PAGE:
Brain morphometric differences in youth with and without perinatally-acquired HIV: A cross-sectional study

for the Pediatric HIV/AIDS Cohort Study (PHACS) and the Pediatric Imaging, Neurocognition, and Genetics (PING) Study

Research output: Contribution to journalArticle

Abstract

Youth with perinatally-acquired HIV (PHIV) experience specific and global cognitive deficits at increased rates compared to typically-developing HIV-uninfected youth. In youth with PHIV, HIV infects the brain early in development. Neuroimaging studies have demonstrated altered grey matter morphometry in youth with PHIV compared to typically-developing youth. This study examined cortical thickness, surface area, and gyrification of grey matter in youth (age 11–20 years old) with PHIV (n = 40) from the Pediatric HIV/AIDS Cohort Study (PHACS) compared to typically-developing presumed HIV uninfected and unexposed youth (n = 80) from the Pediatric Imaging, Neurocognition and Genetics Study (PING) using structural magnetic resonance imaging. This study also examined the relationship between grey matter morphometry and age. Youth with PHIV had reduced cortical thickness, surface area, and gyrification compared to typically-developing youth. In addition, an inverse relationship between age and grey matter volume was found in typically-developing youth, but was not observed in youth with PHIV. Longitudinal studies are necessary to understand the neurodevelopmental trajectory of youth with PHIV.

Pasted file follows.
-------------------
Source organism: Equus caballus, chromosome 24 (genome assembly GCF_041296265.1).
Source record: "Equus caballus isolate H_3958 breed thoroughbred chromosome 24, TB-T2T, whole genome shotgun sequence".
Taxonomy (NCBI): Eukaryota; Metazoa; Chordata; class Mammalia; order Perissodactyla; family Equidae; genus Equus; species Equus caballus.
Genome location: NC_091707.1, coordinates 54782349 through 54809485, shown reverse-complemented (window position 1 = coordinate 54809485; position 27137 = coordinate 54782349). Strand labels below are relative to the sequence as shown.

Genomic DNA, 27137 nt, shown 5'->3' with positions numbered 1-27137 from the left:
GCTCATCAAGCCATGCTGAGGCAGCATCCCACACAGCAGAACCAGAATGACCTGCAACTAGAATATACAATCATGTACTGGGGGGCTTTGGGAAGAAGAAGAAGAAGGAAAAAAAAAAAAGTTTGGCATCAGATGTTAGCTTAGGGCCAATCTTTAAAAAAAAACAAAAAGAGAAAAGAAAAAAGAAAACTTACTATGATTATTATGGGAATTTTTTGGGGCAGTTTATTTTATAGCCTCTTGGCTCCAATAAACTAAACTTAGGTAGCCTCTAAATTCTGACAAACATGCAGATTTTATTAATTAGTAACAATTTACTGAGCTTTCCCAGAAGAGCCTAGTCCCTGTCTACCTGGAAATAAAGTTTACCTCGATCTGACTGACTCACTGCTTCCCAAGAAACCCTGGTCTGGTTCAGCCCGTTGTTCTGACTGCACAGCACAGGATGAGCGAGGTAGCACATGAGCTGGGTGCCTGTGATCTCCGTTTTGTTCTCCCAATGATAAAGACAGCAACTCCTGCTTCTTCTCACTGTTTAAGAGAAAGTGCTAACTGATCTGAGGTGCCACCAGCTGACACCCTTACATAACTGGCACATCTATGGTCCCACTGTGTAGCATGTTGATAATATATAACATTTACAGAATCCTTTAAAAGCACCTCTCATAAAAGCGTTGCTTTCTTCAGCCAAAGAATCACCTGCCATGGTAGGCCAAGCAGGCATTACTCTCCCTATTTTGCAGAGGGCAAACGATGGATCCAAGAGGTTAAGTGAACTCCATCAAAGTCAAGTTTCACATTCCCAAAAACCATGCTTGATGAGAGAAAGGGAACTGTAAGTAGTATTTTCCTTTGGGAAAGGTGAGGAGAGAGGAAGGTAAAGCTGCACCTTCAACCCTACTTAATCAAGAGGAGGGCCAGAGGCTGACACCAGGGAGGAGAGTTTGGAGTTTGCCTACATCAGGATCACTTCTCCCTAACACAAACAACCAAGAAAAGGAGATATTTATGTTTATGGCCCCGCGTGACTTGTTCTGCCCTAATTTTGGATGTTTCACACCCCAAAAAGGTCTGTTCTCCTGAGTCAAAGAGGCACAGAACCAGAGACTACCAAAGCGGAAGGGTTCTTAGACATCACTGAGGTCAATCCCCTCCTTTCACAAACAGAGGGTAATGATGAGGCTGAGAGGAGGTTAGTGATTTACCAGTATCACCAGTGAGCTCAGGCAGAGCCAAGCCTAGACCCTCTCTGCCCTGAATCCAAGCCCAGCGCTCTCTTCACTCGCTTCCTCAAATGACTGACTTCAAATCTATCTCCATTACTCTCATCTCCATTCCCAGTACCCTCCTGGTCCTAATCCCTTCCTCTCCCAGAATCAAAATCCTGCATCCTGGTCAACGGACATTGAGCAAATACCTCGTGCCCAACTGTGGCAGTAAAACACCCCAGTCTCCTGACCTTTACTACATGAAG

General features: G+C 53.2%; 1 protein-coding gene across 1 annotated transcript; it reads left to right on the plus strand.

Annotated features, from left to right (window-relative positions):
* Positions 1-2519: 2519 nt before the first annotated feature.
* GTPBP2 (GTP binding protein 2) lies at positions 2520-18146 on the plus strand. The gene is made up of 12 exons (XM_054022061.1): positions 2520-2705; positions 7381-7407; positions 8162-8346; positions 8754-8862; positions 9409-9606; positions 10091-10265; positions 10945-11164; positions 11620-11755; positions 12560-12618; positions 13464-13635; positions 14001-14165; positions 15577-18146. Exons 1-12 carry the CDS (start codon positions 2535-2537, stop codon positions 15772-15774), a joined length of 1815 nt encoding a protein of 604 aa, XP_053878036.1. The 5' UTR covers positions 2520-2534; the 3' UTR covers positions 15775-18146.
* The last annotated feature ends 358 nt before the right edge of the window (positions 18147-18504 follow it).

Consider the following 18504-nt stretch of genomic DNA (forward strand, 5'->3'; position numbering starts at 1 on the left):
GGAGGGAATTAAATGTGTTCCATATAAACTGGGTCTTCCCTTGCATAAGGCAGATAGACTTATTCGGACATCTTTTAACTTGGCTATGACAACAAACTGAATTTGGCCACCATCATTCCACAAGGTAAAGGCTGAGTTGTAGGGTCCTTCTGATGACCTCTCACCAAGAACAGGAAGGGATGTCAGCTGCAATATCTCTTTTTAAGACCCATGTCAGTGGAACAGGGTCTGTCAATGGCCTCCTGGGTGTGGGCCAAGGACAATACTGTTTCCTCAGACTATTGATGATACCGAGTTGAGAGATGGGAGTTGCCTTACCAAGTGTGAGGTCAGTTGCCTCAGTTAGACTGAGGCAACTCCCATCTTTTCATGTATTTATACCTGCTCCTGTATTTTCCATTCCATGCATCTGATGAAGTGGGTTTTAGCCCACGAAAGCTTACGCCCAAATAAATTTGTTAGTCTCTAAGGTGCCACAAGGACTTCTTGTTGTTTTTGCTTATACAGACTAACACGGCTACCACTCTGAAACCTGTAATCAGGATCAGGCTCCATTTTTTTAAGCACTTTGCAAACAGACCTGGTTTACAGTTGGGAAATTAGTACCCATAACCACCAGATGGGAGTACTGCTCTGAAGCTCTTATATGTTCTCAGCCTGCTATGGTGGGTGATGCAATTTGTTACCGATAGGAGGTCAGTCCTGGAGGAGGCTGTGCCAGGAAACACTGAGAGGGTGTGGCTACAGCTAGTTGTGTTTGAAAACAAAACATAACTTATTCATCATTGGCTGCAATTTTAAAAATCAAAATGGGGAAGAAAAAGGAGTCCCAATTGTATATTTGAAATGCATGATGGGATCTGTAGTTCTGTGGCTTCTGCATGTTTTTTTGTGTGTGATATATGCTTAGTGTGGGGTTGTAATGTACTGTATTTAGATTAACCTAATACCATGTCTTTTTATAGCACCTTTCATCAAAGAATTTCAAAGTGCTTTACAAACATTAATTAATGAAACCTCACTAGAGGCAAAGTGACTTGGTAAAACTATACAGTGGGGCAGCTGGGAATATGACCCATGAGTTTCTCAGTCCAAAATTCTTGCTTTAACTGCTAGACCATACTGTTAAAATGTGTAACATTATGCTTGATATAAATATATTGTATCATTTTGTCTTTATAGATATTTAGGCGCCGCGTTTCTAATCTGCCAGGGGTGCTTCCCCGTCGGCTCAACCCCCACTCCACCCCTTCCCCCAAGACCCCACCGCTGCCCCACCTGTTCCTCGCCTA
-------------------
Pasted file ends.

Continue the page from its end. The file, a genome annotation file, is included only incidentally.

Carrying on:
Original languageEnglish (US)
Article number102246
JournalNeuroImage: Clinical
Volume26
DOIs
StatePublished - 2020

Keywords

  • Brain
  • Grey matter
  • Neurodevelopment
  • Perinatally-acquired HIV

ASJC Scopus subject areas

  • Radiology Nuclear Medicine and imaging
  • Neurology
  • Clinical Neurology
  • Cognitive Neuroscience

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    for the Pediatric HIV/AIDS Cohort Study (PHACS) and the Pediatric Imaging, Neurocognition, and Genetics (PING) Study (2020). Brain morphometric differences in youth with and without perinatally-acquired HIV: A cross-sectional study. NeuroImage: Clinical, 26, [102246]. https://doi.org/10.1016/j.nicl.2020.102246